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A novel method of analysing pharmaceutical compounds can identify counterfeit drugs within minutes, a pharmacologist claims.
Professor Tony Moffat, head of the Centre for Pharmaceutical Analysis at London University’s School of Pharmacy, said the new technique can speed up the time it takes to identify fake medicines.
With traditional technology using large, laboratory-based practices, pinpointing counterfeit drugs can take hours or days of intensive work.
Recently, fake versions of Plavix® (clopidogrel), which prevents blood clotting, Casodex® (bicalutamide), used to treat prostate cancer, and Zyprexa® (olanzapine), for psychosis, have all entered the supply chain in the UK.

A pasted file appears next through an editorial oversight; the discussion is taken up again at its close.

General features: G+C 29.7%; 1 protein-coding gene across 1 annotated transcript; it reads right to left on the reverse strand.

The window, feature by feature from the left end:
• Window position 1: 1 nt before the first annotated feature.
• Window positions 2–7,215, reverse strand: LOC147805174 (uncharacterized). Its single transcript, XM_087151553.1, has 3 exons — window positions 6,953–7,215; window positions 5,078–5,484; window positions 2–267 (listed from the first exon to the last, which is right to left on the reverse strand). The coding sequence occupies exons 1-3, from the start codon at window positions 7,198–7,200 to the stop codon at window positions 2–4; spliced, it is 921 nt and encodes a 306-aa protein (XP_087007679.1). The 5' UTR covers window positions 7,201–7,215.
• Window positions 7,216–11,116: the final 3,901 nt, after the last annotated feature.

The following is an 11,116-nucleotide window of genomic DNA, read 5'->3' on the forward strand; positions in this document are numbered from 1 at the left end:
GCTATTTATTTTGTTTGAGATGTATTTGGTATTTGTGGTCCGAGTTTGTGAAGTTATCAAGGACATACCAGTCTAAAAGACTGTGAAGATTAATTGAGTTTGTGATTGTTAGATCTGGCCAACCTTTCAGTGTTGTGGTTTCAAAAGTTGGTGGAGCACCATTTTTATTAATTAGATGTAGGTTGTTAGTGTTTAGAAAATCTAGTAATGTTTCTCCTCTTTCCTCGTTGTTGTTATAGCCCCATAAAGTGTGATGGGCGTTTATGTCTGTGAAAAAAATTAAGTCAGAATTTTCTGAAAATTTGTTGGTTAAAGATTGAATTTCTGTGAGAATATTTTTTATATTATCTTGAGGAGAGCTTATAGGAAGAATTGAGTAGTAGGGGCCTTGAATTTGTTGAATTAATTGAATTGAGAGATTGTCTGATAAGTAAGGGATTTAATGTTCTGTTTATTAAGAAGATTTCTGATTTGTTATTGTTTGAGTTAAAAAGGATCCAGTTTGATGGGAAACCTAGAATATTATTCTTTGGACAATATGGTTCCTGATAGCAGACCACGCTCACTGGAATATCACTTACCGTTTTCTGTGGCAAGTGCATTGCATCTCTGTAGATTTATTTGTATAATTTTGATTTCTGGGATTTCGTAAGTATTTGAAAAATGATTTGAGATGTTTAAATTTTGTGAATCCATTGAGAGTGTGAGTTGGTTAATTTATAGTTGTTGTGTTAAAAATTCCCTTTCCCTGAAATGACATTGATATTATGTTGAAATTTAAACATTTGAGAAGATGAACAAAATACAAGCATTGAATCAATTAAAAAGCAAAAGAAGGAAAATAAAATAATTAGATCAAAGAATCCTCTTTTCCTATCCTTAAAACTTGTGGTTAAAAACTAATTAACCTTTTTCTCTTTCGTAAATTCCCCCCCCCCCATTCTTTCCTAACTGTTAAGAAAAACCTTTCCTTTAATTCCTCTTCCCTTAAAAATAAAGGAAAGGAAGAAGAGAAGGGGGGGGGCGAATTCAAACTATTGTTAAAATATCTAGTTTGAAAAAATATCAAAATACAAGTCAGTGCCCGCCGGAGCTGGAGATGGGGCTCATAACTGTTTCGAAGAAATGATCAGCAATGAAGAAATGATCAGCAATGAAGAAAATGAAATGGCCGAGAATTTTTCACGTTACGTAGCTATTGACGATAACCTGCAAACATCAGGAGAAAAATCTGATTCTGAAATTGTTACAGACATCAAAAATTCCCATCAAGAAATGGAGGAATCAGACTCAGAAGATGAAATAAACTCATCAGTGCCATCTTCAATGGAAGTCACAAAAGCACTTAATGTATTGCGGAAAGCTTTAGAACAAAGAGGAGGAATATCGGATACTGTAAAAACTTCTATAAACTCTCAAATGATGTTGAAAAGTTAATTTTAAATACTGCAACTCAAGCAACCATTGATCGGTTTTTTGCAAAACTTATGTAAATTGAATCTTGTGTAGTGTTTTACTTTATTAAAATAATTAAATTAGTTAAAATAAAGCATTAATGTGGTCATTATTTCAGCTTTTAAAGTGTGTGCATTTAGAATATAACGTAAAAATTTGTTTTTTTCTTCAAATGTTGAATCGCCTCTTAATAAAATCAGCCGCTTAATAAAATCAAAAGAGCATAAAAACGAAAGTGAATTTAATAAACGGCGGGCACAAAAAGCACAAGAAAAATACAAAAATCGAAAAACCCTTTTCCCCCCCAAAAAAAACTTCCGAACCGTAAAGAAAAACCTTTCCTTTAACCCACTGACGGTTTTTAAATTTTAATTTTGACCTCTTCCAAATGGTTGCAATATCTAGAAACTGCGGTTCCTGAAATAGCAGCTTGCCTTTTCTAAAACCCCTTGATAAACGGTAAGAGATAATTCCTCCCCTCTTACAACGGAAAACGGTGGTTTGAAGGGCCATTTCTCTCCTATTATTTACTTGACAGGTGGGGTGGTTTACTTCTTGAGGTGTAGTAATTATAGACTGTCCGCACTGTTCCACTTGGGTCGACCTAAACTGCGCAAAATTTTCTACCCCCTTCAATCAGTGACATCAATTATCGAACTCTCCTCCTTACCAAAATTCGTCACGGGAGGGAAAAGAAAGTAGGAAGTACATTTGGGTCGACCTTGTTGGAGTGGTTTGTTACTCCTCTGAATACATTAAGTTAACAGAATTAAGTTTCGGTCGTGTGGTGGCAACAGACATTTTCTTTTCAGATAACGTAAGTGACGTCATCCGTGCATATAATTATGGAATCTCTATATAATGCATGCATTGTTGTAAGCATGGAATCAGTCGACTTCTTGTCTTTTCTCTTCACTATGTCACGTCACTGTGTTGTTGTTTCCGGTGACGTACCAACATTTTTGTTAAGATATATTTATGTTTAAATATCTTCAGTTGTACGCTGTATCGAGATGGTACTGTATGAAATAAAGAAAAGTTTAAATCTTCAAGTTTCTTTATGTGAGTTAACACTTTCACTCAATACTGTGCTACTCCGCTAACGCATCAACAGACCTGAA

But the new system, called Direct Analysis in Real Time (DART), produces an almost instantaneous reading of the chemical composition of the outer coating of a tablet – or of its core composition – based on a scraping.
Presenting his research at the British Pharmaceutical Conference in Manchester recently, Professor Moffat said: “This new technology allows analysis from a scraping rather than from a whole crushed tablet, which saves time and effort, and can identify counterfeits in real time – two important benefits over existing technology that offer wholesalers, regulators and governments the opportunity to upscale their efforts to detect fake drugs that are increasingly entering the supply chain.”
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